Those same factions of society will generally not rest until racing is banned: jump racing first, and then the focus would turn to the flat. And those same factions of society often have little to no right to make such comments. At the very least, they generally do not have the right to be as vociferous.
In Rod Street’s excellent blog on the matter, he found that about two-fifths of the British population have no interest whatsoever in horse racing. That’s fair enough. But, of that 39%, a quarter of them said they thought racing was ‘cruel’. Based on what awareness is this? As Street says,
At the centre of this issue is the animal and, again, we need to show greater collective confidence here. At the very heart of our sport are people who love the horse, (sometimes to the exclusion of all other things). When I hear those opposed to racing making unqualified assertions about horse welfare, I’m saddened that a greater voice is not given to both those who know their stuff and those that care deeply. Although we do have to face up to the fact that reasoned argument will never make as good copy or airtime as melodramatic assertions.
Who was more deeply affected by the loss of two horses yesterday? The once-removed haters or the teams driving back to their yard with an empty horse box? Who better understands the level of care provide to racehorses? The annual radio phone-in guest or those who work in the sport seven days a week?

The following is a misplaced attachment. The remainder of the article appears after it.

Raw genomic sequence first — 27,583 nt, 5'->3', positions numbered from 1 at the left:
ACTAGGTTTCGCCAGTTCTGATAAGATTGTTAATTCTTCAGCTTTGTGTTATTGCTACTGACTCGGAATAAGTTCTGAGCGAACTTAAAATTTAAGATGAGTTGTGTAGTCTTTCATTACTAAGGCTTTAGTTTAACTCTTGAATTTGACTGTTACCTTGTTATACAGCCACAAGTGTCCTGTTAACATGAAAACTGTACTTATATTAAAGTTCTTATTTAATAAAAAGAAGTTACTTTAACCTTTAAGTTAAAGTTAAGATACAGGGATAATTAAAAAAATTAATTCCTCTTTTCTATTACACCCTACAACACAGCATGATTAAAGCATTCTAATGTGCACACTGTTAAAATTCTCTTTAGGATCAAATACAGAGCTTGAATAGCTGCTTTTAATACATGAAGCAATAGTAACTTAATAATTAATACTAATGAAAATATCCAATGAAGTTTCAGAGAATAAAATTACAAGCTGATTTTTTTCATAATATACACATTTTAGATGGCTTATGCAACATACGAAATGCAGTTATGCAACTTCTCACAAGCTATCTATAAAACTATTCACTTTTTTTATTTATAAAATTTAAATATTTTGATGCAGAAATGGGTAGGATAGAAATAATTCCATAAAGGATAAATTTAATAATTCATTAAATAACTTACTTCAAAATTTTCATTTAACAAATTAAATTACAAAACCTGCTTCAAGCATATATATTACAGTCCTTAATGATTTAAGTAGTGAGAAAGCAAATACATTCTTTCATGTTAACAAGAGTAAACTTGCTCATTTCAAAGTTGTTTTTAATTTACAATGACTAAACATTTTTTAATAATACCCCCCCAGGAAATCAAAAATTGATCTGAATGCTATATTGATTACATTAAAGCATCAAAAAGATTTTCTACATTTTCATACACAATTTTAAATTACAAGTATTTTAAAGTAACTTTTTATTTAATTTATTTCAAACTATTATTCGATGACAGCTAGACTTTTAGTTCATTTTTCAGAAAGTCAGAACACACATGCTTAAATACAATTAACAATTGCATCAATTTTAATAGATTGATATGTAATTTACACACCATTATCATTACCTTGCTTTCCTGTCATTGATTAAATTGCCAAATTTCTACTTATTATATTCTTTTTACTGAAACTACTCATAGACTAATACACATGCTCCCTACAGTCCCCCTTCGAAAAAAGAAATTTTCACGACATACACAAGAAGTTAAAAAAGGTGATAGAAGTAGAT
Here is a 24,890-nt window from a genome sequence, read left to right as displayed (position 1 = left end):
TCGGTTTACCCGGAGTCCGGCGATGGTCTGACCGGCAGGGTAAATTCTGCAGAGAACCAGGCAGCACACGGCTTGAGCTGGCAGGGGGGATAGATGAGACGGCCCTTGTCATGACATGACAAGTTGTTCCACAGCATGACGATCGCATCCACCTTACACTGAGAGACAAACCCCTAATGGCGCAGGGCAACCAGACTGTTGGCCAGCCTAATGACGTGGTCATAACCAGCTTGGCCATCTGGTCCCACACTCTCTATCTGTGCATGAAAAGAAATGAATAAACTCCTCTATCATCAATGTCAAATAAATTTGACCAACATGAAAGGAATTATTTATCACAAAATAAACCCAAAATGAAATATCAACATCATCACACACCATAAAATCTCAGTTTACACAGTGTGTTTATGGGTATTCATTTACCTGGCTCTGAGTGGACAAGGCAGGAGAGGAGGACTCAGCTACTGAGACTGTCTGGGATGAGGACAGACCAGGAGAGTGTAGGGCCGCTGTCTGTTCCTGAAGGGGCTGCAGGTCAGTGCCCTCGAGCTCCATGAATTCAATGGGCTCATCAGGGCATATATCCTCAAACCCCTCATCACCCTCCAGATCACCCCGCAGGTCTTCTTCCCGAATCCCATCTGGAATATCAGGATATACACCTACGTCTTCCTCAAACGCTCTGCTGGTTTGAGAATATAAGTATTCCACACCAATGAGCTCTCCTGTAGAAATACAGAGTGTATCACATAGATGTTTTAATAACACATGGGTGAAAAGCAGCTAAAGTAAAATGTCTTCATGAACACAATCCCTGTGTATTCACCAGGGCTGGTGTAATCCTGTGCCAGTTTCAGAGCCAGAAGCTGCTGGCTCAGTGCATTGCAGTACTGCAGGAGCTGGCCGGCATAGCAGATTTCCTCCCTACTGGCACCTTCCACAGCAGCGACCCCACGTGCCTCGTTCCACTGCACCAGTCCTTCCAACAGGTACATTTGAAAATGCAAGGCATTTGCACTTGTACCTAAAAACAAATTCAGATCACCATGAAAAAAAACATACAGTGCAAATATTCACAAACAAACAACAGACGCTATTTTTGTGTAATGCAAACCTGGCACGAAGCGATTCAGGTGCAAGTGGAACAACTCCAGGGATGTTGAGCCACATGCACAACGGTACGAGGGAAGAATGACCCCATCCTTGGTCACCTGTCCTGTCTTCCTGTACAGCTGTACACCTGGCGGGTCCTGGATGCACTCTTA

The losses this year and last are a high price to pay for the brilliant spectacle of the Grand National, and it is my contention that the less obvious elements of the course constitution (i.e. the distance to the first fence), and the number of participants, are the areas for consideration, not the fences themselves.
If we can make the race safer, we need to do that. Not for those outside of the sport, who have little or no interest in anything constructive, but for those of us who have a passion for the sport, and the animals.
It’s time for racing to deal unequivocally with its persecution complex!
So that’s my view…
What are your thoughts on the National? How can we retain its place as a spectacle whilst maintaining the central premise of horse and rider welfare?
On a more positive note, unless you backed Sunnyhill Boy, here is the photo finish from the race. It really was a double heart break for JP McManus, as another of his entries was mugged on the line by a horse who almost refused to race at the start.